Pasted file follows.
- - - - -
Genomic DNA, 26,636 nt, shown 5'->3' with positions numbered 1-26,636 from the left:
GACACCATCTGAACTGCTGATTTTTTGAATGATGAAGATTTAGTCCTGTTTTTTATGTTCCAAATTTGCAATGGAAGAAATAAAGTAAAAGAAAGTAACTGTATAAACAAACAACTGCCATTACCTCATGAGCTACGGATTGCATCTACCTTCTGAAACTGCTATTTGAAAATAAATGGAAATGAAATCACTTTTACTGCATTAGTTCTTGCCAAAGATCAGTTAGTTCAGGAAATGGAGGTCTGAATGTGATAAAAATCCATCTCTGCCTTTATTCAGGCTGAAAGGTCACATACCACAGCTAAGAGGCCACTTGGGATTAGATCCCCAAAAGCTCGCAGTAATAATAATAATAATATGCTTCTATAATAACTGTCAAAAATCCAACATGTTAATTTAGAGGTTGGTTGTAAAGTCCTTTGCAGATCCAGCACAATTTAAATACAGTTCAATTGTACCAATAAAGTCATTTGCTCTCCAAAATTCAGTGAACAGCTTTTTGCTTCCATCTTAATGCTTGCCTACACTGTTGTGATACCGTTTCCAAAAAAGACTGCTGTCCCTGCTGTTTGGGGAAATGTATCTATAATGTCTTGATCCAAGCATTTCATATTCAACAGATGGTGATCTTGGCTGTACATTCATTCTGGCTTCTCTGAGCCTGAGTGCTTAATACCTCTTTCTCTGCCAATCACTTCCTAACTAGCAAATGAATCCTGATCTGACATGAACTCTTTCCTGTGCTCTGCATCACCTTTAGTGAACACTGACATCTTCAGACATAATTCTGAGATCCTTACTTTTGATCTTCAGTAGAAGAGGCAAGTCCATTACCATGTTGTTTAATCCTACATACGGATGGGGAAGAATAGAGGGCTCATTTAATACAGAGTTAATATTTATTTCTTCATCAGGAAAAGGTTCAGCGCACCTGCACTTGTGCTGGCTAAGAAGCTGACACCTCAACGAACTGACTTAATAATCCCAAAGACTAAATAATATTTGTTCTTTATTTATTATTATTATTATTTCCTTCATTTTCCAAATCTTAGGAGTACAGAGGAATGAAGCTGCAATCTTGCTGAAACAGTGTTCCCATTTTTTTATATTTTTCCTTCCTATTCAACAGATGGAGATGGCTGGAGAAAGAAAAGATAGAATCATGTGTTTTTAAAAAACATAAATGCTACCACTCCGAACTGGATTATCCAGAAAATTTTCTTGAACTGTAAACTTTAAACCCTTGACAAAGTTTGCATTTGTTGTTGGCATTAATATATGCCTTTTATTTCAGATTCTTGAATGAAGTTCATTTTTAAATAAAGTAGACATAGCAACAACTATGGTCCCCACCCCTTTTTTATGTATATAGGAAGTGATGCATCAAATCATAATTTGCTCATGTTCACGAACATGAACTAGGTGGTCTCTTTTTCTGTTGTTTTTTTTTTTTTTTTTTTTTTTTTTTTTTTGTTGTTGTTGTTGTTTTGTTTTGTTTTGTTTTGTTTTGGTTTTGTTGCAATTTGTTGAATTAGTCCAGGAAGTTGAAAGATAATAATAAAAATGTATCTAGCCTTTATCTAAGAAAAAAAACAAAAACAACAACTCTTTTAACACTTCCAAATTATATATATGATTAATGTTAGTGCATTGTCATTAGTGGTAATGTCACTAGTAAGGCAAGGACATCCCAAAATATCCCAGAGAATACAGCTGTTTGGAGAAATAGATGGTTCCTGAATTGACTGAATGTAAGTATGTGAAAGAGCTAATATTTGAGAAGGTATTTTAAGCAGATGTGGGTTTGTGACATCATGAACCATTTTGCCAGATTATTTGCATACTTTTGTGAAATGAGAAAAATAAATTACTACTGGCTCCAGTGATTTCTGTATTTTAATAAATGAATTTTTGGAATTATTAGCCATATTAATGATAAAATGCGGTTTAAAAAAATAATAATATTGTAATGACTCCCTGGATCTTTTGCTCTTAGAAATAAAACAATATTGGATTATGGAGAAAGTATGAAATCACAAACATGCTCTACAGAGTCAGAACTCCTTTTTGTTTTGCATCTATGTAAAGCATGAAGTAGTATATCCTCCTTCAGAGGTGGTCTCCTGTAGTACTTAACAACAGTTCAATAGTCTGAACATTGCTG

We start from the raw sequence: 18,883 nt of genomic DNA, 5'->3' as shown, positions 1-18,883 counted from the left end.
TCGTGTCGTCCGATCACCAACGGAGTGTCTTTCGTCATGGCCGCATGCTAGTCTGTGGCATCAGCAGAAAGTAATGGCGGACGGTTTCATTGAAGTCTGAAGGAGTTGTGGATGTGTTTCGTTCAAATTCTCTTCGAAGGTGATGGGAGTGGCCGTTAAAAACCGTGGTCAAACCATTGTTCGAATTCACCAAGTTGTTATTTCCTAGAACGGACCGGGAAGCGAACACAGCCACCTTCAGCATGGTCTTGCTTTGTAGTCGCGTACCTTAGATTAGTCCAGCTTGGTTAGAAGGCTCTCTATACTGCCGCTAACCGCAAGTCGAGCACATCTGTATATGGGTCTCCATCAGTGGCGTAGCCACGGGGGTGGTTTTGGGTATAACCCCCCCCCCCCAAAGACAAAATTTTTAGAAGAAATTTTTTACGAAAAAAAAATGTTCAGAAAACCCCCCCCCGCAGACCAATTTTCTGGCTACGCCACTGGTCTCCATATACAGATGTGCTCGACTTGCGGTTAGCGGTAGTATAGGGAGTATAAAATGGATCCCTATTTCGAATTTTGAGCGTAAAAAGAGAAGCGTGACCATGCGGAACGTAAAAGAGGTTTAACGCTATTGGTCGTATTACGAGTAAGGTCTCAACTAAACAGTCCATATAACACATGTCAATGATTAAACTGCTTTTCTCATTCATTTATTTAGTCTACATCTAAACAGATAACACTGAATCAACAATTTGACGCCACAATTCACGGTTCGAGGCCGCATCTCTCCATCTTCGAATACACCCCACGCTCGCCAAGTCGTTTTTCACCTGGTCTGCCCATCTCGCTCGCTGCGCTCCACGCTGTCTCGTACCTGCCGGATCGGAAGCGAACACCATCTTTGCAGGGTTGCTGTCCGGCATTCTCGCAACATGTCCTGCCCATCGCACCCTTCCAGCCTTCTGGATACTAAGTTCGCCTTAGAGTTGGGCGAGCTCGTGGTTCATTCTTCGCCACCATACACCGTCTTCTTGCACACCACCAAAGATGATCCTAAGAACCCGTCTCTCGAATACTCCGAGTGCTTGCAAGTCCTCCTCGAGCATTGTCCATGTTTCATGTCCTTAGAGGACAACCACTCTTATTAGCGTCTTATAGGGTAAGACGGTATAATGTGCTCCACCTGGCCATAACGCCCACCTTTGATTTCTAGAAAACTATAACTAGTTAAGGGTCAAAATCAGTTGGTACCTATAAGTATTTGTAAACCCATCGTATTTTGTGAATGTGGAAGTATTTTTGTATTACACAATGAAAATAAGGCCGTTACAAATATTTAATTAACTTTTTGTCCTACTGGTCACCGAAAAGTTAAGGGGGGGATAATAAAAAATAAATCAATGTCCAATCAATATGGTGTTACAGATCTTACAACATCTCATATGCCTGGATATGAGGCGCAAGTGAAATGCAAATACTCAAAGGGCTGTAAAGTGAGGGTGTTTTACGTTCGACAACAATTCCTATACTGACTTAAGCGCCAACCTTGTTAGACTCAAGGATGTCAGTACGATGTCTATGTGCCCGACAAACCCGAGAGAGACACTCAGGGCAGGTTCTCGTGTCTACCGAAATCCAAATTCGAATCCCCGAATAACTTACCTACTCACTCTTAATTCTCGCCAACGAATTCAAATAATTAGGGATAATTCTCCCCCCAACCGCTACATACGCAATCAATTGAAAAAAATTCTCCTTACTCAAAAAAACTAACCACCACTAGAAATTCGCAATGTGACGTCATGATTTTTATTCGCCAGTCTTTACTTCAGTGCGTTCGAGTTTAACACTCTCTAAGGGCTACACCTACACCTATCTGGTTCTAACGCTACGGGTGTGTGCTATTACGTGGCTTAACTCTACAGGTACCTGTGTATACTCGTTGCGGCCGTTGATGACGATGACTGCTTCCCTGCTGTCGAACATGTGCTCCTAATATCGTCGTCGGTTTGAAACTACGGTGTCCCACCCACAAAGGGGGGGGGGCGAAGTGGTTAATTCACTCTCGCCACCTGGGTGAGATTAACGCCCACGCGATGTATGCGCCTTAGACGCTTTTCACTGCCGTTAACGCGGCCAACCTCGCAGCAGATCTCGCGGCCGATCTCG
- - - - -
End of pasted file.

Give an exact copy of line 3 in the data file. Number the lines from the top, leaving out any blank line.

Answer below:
We start from the raw sequence: 18,883 nt of genomic DNA, 5'->3' as shown, positions 1-18,883 counted from the left end.